Services & Treatments

Male Factor Infertility

Male Factor Infertility is very common and can be treated at the Center for Reproductive Health through treatment options that include Intrauterine Insemination (IUI) or Intracytoplasmic Sperm Injection (ICSI).

Male factor infertility affects about 50% of couples who experience infertility. The term ‘Male Factor Infertility’ refers to a couple’s inability to become pregnant due to abnormality in sperm production, function, or delivery. In 30% of couples, male factor is the sole cause of infertility. There are several different possible diagnoses for male factor infertility including:

Structural Abnormalities

  • Congenital defects

  • Vasal obstruction

Sperm Production Disorders

  • Vasectomy
  • Varicocele
  • Low sperm production
  • Abnormal sperm morphology
  • Azoospermia

Ejaculatory Disturbances

  • Impotence
  • Ejaculatory dysfunction
  • Premature ejaculation

Immunologic Disorders

  • Cystic fibrosis related infertility (CF carrier)

  • Hormonal Imbalance

  • Antisperm Antibodies

Because there is such a wide array of causes for male factor infertility, it is very common and is nothing by which to be discouraged. The Center for Reproductive Health offersa variety of correctional services to help solve male factor infertility. Our board-certified urologist provides advanced reproductive care to identify and treat male infertility issues that a couple might be facing. Several options are availablefor patients, including vasectomy reversals, depending on their diagnosis/condition.

Fertility Options for Men with abnormal sperm:

  • ­Surgical correction of a varicocele or vassal obstruction

  • ­Hormonal medications to treat a hormone imbalance

  • ­Antibiotic therapy to treat infections

  • ­MESA(Mircosurgical Epididymal Sperm Aspiration)

  • ­TESA (Testicular Sperm Aspiration)

  • ­PESA(Percutaneous Epididymal Sperm Aspiration)

  • ­MESA, TESA, and PESA are used in order to extract sperm to use for ICSI (Intracytoplasmic Sperm Injection) in In Vitro Fertilization

Fertility Options for Men with abnormal sperm:

  • ­Vasectomy reversa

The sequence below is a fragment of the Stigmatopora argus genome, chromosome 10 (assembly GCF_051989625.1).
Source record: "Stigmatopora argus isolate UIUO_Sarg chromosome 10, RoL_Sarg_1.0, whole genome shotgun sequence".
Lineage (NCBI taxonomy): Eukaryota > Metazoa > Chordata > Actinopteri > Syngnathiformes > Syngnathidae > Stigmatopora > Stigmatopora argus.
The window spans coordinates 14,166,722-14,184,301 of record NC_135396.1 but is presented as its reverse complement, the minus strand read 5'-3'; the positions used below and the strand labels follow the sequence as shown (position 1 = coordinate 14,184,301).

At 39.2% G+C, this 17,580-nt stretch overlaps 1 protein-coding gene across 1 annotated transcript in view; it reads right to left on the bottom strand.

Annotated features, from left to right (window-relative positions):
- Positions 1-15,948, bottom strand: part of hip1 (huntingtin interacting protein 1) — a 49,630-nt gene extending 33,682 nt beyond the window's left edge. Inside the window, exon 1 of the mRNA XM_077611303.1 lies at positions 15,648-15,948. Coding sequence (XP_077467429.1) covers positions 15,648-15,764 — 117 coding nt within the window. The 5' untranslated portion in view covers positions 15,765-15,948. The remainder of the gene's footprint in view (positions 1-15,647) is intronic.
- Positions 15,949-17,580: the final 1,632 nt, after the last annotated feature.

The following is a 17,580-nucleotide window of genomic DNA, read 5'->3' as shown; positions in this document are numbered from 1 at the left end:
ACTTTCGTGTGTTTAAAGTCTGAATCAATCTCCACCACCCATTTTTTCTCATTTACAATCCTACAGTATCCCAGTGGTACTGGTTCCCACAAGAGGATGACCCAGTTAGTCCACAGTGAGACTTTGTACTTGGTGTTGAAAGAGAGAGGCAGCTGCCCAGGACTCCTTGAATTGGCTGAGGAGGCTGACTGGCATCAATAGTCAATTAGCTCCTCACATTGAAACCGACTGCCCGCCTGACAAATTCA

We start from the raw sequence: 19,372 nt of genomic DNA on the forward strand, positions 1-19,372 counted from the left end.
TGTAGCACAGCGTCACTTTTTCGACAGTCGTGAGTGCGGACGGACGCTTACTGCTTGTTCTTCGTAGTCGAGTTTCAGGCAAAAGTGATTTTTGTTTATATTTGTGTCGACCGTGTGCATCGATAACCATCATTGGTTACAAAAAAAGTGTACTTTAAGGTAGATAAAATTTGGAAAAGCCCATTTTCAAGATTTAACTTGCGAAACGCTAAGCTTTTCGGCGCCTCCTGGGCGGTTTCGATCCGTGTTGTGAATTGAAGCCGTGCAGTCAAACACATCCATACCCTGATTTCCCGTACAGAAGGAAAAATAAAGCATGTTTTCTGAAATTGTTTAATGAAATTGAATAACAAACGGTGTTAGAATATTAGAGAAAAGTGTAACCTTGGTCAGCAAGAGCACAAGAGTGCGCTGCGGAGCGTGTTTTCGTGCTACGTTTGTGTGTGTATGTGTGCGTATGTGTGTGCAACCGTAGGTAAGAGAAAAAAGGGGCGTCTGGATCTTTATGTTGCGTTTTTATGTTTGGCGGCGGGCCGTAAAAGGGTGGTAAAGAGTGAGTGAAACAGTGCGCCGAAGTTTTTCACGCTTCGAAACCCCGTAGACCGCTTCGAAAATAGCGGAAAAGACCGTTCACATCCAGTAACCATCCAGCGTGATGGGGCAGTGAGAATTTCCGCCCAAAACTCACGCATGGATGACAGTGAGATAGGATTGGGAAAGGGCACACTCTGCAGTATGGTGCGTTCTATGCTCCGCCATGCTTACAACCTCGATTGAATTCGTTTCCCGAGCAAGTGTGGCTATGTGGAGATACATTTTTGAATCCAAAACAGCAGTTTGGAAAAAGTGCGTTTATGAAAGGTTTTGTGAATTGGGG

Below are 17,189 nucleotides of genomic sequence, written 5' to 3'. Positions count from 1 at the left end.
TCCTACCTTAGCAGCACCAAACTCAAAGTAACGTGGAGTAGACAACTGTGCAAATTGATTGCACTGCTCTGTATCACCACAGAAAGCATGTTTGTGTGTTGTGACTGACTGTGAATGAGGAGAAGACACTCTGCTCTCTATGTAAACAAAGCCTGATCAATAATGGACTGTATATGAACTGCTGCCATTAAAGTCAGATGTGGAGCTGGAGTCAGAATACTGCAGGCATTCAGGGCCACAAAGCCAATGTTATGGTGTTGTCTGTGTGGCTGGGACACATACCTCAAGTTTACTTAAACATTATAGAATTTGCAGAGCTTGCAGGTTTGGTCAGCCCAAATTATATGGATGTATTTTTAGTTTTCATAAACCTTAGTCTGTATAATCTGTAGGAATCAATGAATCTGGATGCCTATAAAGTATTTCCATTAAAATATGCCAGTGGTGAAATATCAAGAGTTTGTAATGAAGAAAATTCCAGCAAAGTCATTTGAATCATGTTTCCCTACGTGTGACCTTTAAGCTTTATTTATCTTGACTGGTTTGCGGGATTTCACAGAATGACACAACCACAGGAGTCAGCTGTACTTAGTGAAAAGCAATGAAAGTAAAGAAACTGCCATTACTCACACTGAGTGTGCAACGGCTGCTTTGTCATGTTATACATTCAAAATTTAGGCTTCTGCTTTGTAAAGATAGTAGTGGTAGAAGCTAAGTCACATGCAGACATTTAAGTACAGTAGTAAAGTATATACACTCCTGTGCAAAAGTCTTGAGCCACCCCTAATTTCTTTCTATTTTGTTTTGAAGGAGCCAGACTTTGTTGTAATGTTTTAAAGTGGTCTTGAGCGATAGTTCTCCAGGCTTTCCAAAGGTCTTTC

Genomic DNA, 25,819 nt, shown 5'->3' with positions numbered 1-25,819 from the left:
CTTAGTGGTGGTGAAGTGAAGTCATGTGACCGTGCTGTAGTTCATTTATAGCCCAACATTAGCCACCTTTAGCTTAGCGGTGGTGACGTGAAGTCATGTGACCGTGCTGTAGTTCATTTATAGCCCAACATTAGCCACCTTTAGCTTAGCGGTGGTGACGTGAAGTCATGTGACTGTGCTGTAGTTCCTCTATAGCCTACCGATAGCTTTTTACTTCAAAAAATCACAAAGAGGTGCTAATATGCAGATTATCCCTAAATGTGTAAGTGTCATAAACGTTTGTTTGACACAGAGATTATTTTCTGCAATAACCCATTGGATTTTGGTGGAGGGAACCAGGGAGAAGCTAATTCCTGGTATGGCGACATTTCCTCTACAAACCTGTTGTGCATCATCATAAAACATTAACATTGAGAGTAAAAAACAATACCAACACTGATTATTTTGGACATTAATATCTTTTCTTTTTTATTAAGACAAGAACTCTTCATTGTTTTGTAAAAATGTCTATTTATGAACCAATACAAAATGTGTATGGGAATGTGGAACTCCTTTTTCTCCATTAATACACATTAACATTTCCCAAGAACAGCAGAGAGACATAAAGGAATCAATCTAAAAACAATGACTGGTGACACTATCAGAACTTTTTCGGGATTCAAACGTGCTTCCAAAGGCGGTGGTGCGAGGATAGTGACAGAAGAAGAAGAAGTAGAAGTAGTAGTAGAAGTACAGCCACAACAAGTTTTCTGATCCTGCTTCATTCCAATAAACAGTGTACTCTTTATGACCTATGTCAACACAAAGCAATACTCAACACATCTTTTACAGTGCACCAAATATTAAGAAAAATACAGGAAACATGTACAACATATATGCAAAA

• ­PESA (Percutaneous Epididymis Sperm Aspiration)

  • ­TESA (Testicular Sperm Aspiration

  • ­MESA (Mircosurgical Epididymis Sperm Aspiration)

  • ­MESA, TESA, and PESA are used in order to extract sperm to use for ICSI (Intracytoplasmic Sperm Injection) in In Vitro Fertilization

TESA (Testicular Sperm Aspiration)

  • TESA is a method of extracting sperm from the testis using a fine needle to obtain a small sample of tissue to be examined under a microscope. If sperm are not found in the sample, the doctor will continue the procedure with a small incision in the scrotum and testis where the sperm can be aspirated.

PESA (Percutaneous EpididymalSperm Aspiration)

  • PESA involves the same technique as TESA but the needle is placed directly into the epididymis to extract the sperm.

MESA (MircosurgicalEpididymalSperm Aspiration)

  • MESA is a method that uses a surgical microscope to locate the tubules of the epididymis precisely in order to retrieve a large number of sperm from the epididymal tubes with a small needle.

ICSI (Intracytoplasmic Sperm Injection)

  • The sperm extracted from TESA, PESA, and MESA are usually used to fertilize the egg through Intracytoplasmic Sperm Injection or ICSI. This method involves injecting the aspirated sperm into the partner’s egg with a very small needle. The fertilized egg is then put back in the female’s uterus to implant naturally.

Vasectomy reversal

  • If you have undergone a vasectomy surgery in the past and want to build a family now, one option for you is a vasectomy reversal surgery. The surgery entails reconnecting the parts of the vas deferens that were previously disconnected during the vasectomy surgery. During the reversal, the doctor will cut a very small incision into each side of the scrotum. He will then use very small stitches to connect the ends of the vas deferens after they are trimmed and recuperated.

The Center for Reproductive Health can evaluate and treat the following:

  • ­Advanced sperm function

  • ­Vasal obstruction

  • ­Cystic fibrosis related infertility (CF carrier)

  • ­Ejaculatory dysfunction

  • ­Abnormal sperm morphology

  • ­Vasectomy

  • ­Low sperm production

  • ­Premature ejaculation

  • ­Impotence

  • ­Congenital defects

  • ­Azoospermia

  • ­Immunologic Disorders

  • ­Hormonal Imbalance

  • ­Antisperm Antibodies